For web automation, if you are using Nightwatch.js, or you are still on the Ruby/Cucumber automation stack that we had previously implemented(yes it's still supported), then you are in luck! You can point to the Selenium server dedicated for devicefarm in your Selenium config. Where is this Selenium server you ask? Checkout our starter-kit:e2e devicefarm config!
Q: Why Appium?
- Open source
- Supports both iOS and Android native or hybrid
- Most popular in market = higher chance support
- Good documentation
- Easily integrated with Selenium, the concepts(such as desired capabilities) are easily understood by folks with Selenium experience, which most testers have
Q: Why Mac minis?
- iOS automation needs macOS (the operating system that Macs runs)
- Mac minis are the cheapest among all Mac machines
Q: How many devices does one Mac mini support?
Reason being: Each mini has 4 USB slots, and we want to avoid using USB adapters to plug in more, which will introduce performance impact
FYI Perfecto (who specializes in physical device testing) recommends 2 devices per server for performance optimization. We will start with 4 and gauge the performance as we go along.
Q: How are the devices managed?
Software layer: For a short-term strategy, we currently just use selenium grid's console, as well as some shell scripts to manage the devices. For a long term strategy, a proper MDM (mobile device management) system needs to be established.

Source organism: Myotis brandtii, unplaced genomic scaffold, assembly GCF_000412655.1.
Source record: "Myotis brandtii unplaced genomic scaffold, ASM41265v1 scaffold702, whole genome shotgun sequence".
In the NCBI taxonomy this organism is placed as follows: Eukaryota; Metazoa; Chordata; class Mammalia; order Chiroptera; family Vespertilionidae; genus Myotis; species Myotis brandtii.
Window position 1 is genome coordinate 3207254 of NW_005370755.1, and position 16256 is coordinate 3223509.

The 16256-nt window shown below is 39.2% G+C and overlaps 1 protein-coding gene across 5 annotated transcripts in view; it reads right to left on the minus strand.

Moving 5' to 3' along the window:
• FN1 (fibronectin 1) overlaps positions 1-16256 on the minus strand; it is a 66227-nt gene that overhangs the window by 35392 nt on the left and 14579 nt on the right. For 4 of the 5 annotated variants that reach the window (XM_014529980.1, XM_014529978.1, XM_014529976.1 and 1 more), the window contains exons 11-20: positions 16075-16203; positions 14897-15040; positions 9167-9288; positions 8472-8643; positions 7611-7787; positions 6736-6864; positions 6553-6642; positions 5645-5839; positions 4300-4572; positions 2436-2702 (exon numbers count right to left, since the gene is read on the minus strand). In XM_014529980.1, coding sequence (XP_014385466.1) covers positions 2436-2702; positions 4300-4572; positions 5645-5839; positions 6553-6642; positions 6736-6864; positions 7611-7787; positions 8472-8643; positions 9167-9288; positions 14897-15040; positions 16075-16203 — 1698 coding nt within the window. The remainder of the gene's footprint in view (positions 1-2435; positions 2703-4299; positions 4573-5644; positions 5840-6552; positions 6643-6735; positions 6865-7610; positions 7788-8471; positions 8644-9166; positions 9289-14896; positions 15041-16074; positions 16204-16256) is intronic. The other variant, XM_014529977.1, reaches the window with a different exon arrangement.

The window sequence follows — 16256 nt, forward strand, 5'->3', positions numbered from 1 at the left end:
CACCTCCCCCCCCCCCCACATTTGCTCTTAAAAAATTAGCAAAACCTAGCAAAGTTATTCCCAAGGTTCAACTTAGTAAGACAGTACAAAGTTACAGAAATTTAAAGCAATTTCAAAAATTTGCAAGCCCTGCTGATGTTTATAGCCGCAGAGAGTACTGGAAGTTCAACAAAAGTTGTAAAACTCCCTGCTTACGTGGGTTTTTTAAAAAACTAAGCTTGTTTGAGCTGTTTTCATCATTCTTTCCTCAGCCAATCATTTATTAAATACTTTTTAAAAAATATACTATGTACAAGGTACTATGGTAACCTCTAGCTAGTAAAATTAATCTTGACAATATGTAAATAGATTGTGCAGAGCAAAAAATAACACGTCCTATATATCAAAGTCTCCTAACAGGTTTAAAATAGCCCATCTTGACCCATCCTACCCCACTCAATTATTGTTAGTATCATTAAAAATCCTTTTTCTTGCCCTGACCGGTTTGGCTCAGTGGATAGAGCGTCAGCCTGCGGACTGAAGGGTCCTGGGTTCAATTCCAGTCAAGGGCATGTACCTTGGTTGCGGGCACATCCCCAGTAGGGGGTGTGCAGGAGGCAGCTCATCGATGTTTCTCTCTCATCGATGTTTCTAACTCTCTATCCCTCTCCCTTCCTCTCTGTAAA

Hardware / infrastructure: Currently manually managed
Q: What security measures are there
- The devices are secured by leveraging Shopguard's locking unit which is also used in TELUS stores, these units are connected to a central alarm so that if any of the devices is detached, or any of the cables is cut, the alarm will go off.
- The Mac minis are secured inside a lockable area in the wall mount / fixture
- We have a Nestcam monitoring the wall fixture 24/7, with live streaming and video history capabilities.
- The Selenium server will be accessed via API tokens (WIP) much like how Saucelab's API endpoint functions.
Q: How many devices do you plan to have? How do you scale?
To start, we will have around 16-24 devices on the wall fixture (phase 1), once we prove out the value and identify the need, we can either
- Go to phase 2 to craft out the device cabinet, which will host around 50-60 devices.
- Seek out cloud services (Saucelabs's Testobject, Perfecto, Amazon devicefarm, Google firebase, etc) as a long term scaling strategy. As in-house hosting might not be maintainable or cost-effective.
Q: Why "Devicefarm:, not "Devicelab" or anything else?
The rationale is that a farm can be "grown" or scaled up, whereas a lab is perceived as a confined space and a static image, a farm can be nurtured by the inspiration of its farmers (us all) where as a lab is more of a ... ok I can't BS any longer, it really doesn't matter so call it whatever you like.
Q: I can't find the answer I want!
- Ask in #devicefarm on Slack
- Contact @Nintendot / Slack: @benexpress / Email: email@example.com
- Contact @@telus/digital-farmers